The Downlink: Crew Dragon Completes Crucial Test, More Mars Mole Problems
SpaceX Crew Dragon In-flight Abort Test
SpaceX’s Crew Dragon spacecraft uses its built-in thrusters to blast away from a Falcon 9 rocket during a flight test on 19 December 2020. The test validated Crew Dragon’s ability to safely separate from its rocket in the event of an emergency.
Welcome to The Downlink, a planetary exploration news roundup from The Planetary Society! Here's everything that crossed our radar this week.
China is preparing for an April test flight of its new crew vehicle that will be used to send as many as 6 astronauts beyond Earth orbit. The new spacecraft is designed for a variety of purposes including trips to the Moon and to China’s Tianhe space station in Earth orbit. Construction of Tianhe could begin next year.
The core stage of NASA’s first Space Launch System rocket, which is scheduled to perform a test flight next year, was lowered into a giant test stand at the agency’s Stennis Space Center in Mississippi. NASA intends to test-fire the rocket there before shipping the stage to Florida for launch.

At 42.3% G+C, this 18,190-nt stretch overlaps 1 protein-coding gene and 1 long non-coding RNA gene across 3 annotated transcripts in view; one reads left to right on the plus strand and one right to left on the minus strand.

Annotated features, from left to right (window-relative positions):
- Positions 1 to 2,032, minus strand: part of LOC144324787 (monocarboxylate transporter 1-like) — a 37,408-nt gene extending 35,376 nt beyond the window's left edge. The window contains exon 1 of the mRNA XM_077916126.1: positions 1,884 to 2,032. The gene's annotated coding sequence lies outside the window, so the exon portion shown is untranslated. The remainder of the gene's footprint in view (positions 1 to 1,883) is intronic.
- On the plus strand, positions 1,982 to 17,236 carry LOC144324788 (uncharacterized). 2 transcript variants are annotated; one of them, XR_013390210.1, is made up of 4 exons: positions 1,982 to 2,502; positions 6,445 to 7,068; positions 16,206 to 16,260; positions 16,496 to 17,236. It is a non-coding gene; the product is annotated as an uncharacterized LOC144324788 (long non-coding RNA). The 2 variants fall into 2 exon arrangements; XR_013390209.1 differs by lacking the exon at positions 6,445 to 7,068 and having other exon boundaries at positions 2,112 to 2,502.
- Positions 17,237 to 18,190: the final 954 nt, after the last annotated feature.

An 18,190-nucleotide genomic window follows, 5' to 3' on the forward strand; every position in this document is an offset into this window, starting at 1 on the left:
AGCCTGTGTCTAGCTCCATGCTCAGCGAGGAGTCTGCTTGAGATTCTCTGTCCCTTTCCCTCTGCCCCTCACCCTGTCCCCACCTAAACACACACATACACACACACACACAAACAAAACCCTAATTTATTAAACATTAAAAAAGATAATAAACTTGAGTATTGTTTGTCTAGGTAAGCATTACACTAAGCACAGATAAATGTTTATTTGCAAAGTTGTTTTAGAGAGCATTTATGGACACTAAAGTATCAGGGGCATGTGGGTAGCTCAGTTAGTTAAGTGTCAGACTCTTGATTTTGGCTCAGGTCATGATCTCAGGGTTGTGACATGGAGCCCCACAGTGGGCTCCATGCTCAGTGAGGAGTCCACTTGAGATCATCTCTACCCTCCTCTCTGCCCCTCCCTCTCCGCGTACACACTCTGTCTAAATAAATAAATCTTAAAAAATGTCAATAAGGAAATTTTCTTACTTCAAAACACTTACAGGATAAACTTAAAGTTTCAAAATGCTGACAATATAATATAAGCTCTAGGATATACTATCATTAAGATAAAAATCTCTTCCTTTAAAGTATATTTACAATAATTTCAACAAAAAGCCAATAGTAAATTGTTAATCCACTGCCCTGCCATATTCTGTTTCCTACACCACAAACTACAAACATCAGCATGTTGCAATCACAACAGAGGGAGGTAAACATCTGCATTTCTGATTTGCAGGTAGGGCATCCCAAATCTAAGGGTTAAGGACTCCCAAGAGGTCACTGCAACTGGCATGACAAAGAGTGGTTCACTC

NASA spacewalkers completed the third and final spacewalk to replace a set of aging nickel-hydrogen batteries aboard the International Space Station with newer, more powerful lithium-ion versions. Another spacewalk is planned this weekend to complete repairs of the Alpha Magnetic Spectrometer, which scientists use to hunt for dark matter. It is the ninth spacewalk for the current crew, which sets a new record in space station program history.
Chinese media reports that the country’s lunar sample return mission, Chang’e-5, is scheduled to launch in October 2020. The mission will return as many as 4 kilograms of lunar soil to Earth and practice key technologies needed for future crewed missions such as the ability to rendezvous in lunar orbit.